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Under Linux ,if I want to pass pure string from PHP to C, how do i do that? what I've tried do far is:

exec("./myexec.bin -a mystring");

in PHP and

getopt(argc,argv, "a:");

in C

everything works, but when i pass strings longers than MAX_ARG_STRLEN (131072), it will no longer return 0 instead it returns 127 which is command not found....

is there any other ways to pass string data to a linux executable? or is there any way to overcome the MAX_ARG_STRLEN problem?

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just to add, the string i'm passing might be longer than 393216 characters, because ((256^2)*6)*2; i thought of storing them in a file but then it's almost 1MB in size, @Linus Kleen solution is currently my best solution so far – tom91136 Nov 19 '11 at 9:43
is it really only a string or is it a data-structure you want to pass? – aurora Nov 19 '11 at 10:04
more like a data-structure – tom91136 Nov 19 '11 at 10:17
after some experiments, i conclude that proc_open() is better since it provides both stdin and stdout whereas popen() provides only in or out – tom91136 Nov 21 '11 at 19:37
up vote 6 down vote accepted

You could use popen() to open a pipe to the executable:

$fp = popen('./myexec.bin', 'w');
fwrite($fp, $data);

Then, as previously suggested, read from stdin in your C program:

fopen(stdin, "r");
// ...

It is "safer" to use popen() rather than exec('/bin/echo') because you can write characters that would otherwise be interpreted by the shell (&, |, ...). Note that the handle returned from PHP's popen() must be closed with pclose().

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A few options spring immediately to mind:

  • Store the data in a file and pass the filename on the command line. It's easy and simple but does require permissions to create and store files somewhere on the filesystem.

  • Open a pipe between your program and the C program; leave both processes running, at least until the C program has consumed the entire contents of your string. popen() is a convenient wrapper around this approach, but it does assume that standard input is the right destination, and it is unidirectional. Managing the pipes yourself lets you use a different file descriptor -- and you can tell the child which file descriptor to read via a command line argument. (See gpg(1)'s command line option --passphrase-fd to see what I mean.)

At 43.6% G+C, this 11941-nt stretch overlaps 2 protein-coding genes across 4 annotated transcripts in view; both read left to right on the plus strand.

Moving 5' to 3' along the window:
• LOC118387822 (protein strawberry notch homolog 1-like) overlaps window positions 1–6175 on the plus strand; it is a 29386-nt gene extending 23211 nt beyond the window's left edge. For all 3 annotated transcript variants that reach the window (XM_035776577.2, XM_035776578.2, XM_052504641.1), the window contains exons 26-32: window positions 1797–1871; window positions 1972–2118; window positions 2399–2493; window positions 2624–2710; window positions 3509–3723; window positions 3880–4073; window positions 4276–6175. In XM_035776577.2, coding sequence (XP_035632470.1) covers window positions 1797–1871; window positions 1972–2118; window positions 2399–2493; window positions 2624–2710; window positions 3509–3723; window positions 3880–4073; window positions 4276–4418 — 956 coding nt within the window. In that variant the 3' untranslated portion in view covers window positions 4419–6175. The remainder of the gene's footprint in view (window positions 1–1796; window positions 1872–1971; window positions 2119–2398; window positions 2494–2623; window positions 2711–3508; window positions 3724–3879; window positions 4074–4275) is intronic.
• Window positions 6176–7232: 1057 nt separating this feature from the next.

• Use a SysV or POSIX shared memory segment to store you data in PHP, and then attach to the shared memory segment from your C program to read the contents. Note that shared memory segments persist, so you must clean up after them when you are done -- otherwise you will leak memory. This doesn't require permissions to create files in the filesystem and might be a nicer mechanism than dealing with pipes and keeping both processes alive long enough for one to completely write the data and the other to completely read the data.

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If it is more like a data structure than a string, what about using an embedded webserver? At first sight it may sound like overkill for your purpose, but mongoose for example is a very lightweight embeddable webserver:

There's also a nice tutorial about the exact same problem you have, transfering data between a PHP application and a C/C++ application. It's in german, though ... but maybe google translator can help:

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try using echo and pipe the output to your C executable instead of using args:

exec("/bin/echo | ./myexec.bin");

as @sarnold mentioned in comments it's wrong. Look at @Linus Kleen answer.

in your C program:

fopen(stdin, "r");
// ...
share|improve this answer
Your echo command has the exact same limitation on argument length. – sarnold Nov 19 '11 at 9:29
@sarnold I thought limitation is because of the C program. Thanks for correction. – fardjad Nov 19 '11 at 9:38
It's a kernel-enforced limitation -- the 128KB of today is in fact much larger than it used to be. :) – sarnold Nov 19 '11 at 9:42

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